Nearly every conversation I have with people who are interested in coaching begins with "I'm a pretty healthy eater" or "I know what I should be doing".
I am always so glad to hear this. An awareness of what we should be doing is the first step in building great habits for life.
This is usually where they disclose why they've sought me out. More often than not, I hear: "I can't figure out how to do it [consistently, inexpensively, when I'm traveling, when I'm tired, when I'm busy, around my husband, etc]" and "I just don't want to have to spend so much [time, energy, mental resources, emotion] on eating. I just want it to be part of how I live my life." I hear you. And I understand.
That's the trouble, isn't it? Knowing what to do, but feeling unsure as to whether you're doing it the "right" way? Being unclear as to whether it's taking you in the direction you want to go? Having the information and being able to act on the information are two very different things, especially when it comes to something that can carry so much emotion.
My job - in addition to being a resource and "distillery", if you will, for nutrition - is to help my clients uncover what's in the way of them making their best choices.
Whether it's overeating, under-eating, or eating for the wrong reasons, the right kind of guidance now and then can help keep our relationship with food in the best place possible. (Know, too, that the 'diet' that works for us one year might not work for us the next. Part of what we look at is what is going to work for you now, and where are you heading: what will be sustainable, energizing, and truly nourishing... versus too rigid or too fad-tastic.)
Our relationship with food is so much more than counting calories and weighing portions. Basic nutrition information is available with a quick search on Google: my clients rarely come to me needing to know why carrots are healthy and why soda is not. They know what to eat. Just like, I'm sure, you have a good sense of.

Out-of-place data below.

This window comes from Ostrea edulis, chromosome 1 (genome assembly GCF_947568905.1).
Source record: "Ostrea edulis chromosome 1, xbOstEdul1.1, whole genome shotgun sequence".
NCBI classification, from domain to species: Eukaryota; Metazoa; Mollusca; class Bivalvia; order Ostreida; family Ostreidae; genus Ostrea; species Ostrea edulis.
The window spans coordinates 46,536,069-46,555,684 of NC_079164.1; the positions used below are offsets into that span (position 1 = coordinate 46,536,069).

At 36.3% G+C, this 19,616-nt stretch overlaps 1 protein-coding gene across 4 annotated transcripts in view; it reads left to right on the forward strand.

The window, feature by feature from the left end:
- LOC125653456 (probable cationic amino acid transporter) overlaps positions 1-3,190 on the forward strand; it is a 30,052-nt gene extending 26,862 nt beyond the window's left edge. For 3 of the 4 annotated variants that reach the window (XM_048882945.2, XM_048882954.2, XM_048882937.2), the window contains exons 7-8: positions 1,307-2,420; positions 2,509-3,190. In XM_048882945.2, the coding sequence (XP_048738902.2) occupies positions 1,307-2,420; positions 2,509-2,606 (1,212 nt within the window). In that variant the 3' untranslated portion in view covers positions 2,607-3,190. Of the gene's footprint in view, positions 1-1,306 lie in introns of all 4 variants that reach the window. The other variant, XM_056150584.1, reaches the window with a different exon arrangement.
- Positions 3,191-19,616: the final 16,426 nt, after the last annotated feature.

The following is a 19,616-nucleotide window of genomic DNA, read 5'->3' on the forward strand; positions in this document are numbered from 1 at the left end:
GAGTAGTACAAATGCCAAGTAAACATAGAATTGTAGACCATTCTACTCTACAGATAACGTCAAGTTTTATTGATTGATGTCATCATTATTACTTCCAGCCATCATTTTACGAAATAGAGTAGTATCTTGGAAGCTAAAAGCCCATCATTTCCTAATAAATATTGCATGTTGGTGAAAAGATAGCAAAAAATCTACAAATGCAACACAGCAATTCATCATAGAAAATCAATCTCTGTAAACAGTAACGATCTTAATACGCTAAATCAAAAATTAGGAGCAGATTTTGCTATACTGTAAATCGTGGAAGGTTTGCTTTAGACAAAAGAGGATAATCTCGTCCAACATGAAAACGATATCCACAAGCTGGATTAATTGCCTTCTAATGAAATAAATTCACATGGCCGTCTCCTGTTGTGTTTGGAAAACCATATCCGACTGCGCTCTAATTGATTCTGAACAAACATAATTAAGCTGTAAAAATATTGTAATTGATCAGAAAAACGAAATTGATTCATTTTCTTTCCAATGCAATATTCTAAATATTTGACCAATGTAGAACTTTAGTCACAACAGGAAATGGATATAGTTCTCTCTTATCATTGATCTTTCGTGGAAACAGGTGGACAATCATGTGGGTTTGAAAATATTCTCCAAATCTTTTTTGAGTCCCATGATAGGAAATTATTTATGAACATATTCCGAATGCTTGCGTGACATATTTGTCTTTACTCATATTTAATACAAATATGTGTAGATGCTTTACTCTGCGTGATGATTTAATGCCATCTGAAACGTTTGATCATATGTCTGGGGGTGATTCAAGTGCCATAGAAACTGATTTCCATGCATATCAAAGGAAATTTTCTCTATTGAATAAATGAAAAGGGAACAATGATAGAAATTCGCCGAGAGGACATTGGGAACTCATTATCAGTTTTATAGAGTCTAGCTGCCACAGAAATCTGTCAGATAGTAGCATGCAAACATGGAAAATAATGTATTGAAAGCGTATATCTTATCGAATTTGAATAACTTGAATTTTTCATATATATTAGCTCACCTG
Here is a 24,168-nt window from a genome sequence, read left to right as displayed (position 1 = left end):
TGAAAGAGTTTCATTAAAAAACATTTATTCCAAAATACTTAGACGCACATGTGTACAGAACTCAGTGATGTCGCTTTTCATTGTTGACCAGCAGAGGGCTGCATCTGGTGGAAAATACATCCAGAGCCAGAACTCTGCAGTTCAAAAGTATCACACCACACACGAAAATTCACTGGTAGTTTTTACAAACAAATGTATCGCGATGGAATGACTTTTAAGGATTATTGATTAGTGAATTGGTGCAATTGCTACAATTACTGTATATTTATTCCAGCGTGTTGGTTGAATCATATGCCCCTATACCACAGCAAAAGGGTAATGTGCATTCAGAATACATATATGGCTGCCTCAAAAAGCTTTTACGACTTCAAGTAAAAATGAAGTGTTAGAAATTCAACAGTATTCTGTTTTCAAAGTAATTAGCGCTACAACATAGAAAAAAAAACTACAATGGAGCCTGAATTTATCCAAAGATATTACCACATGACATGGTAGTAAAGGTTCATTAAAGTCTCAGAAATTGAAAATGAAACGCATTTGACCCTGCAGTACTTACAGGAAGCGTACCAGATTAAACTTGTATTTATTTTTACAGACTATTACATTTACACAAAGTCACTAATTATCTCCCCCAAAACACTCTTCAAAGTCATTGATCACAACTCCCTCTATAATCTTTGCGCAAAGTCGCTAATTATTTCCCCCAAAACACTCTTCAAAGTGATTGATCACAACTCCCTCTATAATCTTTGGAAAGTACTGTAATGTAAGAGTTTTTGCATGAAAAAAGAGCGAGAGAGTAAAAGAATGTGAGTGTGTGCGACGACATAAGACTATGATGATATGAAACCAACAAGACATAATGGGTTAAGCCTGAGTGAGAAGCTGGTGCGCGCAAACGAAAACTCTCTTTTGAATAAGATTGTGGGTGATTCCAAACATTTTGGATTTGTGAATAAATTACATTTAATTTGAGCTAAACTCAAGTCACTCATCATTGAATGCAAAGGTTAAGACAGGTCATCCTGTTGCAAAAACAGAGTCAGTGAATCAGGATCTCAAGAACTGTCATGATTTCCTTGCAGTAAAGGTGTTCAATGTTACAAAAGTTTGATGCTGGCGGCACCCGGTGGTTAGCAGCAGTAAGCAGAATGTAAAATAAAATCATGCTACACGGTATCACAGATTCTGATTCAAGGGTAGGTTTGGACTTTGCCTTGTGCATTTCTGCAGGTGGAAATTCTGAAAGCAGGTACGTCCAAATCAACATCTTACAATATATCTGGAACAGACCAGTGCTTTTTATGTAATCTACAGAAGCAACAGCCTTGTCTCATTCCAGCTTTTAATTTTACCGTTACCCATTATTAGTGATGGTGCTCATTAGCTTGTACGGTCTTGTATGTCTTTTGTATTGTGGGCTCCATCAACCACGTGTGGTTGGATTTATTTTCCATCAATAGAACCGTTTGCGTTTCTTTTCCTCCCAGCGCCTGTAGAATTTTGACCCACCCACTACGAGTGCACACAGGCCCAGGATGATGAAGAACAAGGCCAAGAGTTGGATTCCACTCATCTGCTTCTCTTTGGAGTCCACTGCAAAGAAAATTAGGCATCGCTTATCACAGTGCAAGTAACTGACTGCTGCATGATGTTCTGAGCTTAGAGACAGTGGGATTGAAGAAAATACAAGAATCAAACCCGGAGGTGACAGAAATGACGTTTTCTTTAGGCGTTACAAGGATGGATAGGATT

The trouble is often more about the why they're eating, the when, and the quantity. These are the things we have to understand to separate ourselves from that feeling of helplessness when it comes to food, and to find a sense of calm when it comes to eating. We work through our approach to food, reconfiguring our relationship with it to find a less stressful, less energy-sucking way of working great eating choices into each day. After all, eating is a lot more enjoyable when it's not clouded in guilt, confusion, and anxiety.
There is a maximum amount of stress each of us can handle when it comes to constantly worrying about when we'll eat next, what it will be, and how we'll feel afterwards. If this is an obstacle to your happiness - and let's face it, your sense of peace and calm in the world - ask yourself if you're ready to confront what is standing in your way. Obstacles are far easier to conquer when we can identify them. I help my clients achieve the ideal balance for their unique life, which is where the sweet spot of full-life satisfaction is. This is on a number of levels, including a dissatisfaction with food; fears of scarcity, running out, and hunger (which are very real fears to have); a deregulated appetite; emotional eating interrupting true hunger signals; or the imbalance of a particular macronutrient, we have many avenues along which to pursue this ideal 'balance'. It's different for everyone. It will look different and feel different and progress differently, but in the end, the goal is the same: finding that 'sweet spot' where ease meets convenience, deliciousness, and contentment.
If you are tired of feeling unhappy with your eating or confused about how to move towards your healthiest self, ask yourself what else might be in the way.
It would be my privilege to help you uncover the secrets to your own success and your own best possible relationship with food.
Sound like you? Let's talk.